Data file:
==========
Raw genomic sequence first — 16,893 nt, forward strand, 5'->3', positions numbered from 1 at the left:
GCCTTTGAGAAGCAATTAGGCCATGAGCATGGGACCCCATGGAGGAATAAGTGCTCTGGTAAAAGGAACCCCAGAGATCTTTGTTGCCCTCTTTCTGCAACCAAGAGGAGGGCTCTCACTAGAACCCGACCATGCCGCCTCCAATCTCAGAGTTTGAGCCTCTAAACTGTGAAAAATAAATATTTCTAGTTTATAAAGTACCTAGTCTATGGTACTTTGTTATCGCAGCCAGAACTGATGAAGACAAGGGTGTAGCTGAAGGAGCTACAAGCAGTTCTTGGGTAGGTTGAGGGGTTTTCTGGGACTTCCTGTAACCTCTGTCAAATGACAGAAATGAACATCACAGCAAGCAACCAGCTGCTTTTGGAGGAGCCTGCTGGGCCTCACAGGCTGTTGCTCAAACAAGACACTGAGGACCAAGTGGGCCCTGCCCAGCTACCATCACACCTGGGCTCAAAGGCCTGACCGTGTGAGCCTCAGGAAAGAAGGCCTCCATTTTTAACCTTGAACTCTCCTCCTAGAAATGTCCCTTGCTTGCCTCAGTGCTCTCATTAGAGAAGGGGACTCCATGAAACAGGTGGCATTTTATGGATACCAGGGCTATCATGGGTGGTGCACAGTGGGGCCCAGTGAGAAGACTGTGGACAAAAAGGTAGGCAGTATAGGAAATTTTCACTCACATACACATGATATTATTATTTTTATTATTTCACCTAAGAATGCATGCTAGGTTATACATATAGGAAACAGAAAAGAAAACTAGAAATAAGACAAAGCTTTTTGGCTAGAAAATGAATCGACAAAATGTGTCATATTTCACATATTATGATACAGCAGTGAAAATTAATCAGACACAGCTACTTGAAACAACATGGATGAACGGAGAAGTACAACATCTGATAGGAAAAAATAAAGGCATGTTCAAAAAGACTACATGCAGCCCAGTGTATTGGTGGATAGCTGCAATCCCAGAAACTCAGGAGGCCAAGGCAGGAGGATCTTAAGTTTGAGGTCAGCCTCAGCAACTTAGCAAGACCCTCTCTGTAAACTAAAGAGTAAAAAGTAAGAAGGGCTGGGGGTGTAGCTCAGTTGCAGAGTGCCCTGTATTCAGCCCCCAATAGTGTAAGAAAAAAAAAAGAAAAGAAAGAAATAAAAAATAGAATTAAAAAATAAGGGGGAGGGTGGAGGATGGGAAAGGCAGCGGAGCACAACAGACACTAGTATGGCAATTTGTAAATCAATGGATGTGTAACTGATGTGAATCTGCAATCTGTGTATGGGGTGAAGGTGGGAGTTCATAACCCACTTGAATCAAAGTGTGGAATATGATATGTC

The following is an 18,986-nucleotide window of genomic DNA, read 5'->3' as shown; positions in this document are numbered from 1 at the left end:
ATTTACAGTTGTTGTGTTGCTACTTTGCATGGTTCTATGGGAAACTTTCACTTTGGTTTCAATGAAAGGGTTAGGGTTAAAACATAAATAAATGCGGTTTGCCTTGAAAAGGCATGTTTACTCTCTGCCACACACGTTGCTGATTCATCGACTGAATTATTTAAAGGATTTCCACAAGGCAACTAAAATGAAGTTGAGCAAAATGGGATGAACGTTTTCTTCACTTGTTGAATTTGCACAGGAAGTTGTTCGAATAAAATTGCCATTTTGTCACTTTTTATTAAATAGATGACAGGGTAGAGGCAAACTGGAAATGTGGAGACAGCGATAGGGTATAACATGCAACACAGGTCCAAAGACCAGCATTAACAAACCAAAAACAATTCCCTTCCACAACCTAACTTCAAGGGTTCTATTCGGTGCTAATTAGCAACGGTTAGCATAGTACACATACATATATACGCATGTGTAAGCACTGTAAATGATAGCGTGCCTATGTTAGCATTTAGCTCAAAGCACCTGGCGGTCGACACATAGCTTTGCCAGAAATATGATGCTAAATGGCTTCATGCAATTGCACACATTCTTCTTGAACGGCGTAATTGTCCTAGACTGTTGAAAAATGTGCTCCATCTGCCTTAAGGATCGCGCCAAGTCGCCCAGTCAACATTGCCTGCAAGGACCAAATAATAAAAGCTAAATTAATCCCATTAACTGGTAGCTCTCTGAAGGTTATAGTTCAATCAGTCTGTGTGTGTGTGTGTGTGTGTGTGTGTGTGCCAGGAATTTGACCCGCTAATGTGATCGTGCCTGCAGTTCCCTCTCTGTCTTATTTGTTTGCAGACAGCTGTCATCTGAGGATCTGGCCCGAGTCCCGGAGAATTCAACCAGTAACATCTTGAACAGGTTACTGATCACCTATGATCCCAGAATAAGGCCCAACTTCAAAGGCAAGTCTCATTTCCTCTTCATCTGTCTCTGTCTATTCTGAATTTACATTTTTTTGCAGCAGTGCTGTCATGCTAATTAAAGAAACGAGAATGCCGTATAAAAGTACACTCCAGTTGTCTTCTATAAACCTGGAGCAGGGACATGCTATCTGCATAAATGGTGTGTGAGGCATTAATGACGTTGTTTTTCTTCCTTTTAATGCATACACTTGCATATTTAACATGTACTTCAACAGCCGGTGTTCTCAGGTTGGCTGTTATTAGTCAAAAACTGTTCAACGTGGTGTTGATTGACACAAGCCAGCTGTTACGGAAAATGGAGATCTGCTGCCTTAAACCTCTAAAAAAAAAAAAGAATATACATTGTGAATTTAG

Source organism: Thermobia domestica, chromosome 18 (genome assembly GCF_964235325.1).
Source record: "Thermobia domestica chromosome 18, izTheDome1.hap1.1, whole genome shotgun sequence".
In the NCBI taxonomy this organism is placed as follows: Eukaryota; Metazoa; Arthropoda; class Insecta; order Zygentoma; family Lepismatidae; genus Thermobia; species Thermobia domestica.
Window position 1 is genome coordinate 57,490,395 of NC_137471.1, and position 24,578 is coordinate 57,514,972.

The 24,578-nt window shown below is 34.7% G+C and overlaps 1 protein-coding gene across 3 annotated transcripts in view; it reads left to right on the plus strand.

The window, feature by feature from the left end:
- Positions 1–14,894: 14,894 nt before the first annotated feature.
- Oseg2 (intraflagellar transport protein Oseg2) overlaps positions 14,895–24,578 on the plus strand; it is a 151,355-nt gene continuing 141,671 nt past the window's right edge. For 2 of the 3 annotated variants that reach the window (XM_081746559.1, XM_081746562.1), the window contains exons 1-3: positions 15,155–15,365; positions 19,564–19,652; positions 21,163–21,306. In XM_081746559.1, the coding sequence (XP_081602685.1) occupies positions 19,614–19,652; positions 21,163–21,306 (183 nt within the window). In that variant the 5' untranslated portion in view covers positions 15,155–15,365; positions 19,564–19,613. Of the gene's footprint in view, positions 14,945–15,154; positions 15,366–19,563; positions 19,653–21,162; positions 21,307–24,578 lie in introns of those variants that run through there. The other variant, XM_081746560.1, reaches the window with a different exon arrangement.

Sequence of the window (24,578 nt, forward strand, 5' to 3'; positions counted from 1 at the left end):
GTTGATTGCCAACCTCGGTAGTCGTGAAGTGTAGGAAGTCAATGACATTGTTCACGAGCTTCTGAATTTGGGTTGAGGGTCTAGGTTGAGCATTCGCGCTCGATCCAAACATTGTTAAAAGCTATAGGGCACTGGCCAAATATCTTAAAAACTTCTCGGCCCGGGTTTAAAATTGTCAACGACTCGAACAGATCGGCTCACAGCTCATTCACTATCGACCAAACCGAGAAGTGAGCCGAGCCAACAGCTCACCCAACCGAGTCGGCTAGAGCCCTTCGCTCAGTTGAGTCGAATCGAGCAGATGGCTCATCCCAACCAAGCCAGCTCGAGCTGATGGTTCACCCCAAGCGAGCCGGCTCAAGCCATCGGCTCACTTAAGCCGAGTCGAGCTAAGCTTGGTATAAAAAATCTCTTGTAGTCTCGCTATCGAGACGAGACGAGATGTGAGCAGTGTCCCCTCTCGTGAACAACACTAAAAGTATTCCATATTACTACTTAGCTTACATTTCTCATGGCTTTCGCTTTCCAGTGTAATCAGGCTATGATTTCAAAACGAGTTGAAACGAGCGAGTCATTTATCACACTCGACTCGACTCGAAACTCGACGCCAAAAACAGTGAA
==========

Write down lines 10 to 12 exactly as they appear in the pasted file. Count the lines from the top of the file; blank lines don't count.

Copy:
The window, feature by feature from the left end:
- Positions 1–14,894: 14,894 nt before the first annotated feature.
- Oseg2 (intraflagellar transport protein Oseg2) overlaps positions 14,895–24,578 on the plus strand; it is a 151,355-nt gene continuing 141,671 nt past the window's right edge. For 2 of the 3 annotated variants that reach the window (XM_081746559.1, XM_081746562.1), the window contains exons 1-3: positions 15,155–15,365; positions 19,564–19,652; positions 21,163–21,306. In XM_081746559.1, the coding sequence (XP_081602685.1) occupies positions 19,614–19,652; positions 21,163–21,306 (183 nt within the window). In that variant the 5' untranslated portion in view covers positions 15,155–15,365; positions 19,564–19,613. Of the gene's footprint in view, positions 14,945–15,154; positions 15,366–19,563; positions 19,653–21,162; positions 21,307–24,578 lie in introns of those variants that run through there. The other variant, XM_081746560.1, reaches the window with a different exon arrangement.